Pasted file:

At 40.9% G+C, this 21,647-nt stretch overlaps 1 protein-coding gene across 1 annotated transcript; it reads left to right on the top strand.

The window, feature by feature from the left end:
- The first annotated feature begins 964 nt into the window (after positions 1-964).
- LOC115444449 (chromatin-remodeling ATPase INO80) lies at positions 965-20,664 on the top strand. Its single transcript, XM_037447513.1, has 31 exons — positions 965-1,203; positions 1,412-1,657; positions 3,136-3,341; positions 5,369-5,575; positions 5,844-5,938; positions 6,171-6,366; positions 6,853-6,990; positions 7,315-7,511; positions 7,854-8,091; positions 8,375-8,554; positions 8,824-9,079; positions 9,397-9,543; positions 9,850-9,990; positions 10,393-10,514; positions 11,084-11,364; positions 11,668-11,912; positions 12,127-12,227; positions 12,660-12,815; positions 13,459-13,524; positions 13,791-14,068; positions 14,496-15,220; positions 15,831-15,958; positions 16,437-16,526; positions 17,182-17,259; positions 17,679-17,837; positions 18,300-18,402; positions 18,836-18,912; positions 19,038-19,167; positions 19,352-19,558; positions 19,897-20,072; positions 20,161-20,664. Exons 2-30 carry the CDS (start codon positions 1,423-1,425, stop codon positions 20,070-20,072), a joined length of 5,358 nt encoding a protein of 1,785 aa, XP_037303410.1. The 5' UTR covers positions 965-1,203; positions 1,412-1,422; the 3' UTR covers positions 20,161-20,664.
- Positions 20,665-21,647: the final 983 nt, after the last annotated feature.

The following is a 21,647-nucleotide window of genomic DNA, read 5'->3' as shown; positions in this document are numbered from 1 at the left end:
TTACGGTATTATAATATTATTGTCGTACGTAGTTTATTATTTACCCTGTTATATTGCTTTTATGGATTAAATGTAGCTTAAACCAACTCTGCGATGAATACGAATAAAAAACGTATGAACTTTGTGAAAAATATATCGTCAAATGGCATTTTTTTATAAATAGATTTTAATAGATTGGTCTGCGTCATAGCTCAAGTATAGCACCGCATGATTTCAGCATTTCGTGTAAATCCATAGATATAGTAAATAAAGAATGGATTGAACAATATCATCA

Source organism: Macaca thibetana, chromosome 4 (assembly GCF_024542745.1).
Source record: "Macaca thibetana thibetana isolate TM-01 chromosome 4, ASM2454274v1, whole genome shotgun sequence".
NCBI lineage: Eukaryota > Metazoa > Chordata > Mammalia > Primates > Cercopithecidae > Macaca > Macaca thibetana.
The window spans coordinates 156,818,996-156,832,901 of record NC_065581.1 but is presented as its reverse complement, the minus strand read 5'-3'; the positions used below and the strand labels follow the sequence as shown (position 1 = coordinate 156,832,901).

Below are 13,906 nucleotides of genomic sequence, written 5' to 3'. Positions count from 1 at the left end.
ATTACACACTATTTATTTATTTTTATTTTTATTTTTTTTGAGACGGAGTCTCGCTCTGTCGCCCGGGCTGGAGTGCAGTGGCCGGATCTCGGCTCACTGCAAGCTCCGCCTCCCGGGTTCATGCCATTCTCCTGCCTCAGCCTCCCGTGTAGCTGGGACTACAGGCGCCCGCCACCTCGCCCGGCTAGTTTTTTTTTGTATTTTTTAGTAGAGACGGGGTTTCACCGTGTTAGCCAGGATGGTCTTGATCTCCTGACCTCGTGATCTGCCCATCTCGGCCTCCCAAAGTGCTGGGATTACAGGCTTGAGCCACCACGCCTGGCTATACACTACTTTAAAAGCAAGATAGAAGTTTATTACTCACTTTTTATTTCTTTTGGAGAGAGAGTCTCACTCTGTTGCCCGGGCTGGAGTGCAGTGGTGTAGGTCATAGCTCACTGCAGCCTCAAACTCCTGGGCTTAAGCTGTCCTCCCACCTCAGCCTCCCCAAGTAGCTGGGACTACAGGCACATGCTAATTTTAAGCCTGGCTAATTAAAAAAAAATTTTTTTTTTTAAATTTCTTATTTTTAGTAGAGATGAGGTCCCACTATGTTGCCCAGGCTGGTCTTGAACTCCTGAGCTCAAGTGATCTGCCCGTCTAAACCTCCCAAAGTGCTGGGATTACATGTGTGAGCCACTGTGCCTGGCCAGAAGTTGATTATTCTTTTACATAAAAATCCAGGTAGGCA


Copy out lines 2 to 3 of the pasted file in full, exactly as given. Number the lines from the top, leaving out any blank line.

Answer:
The window, feature by feature from the left end:
- The first annotated feature begins 964 nt into the window (after positions 1-964).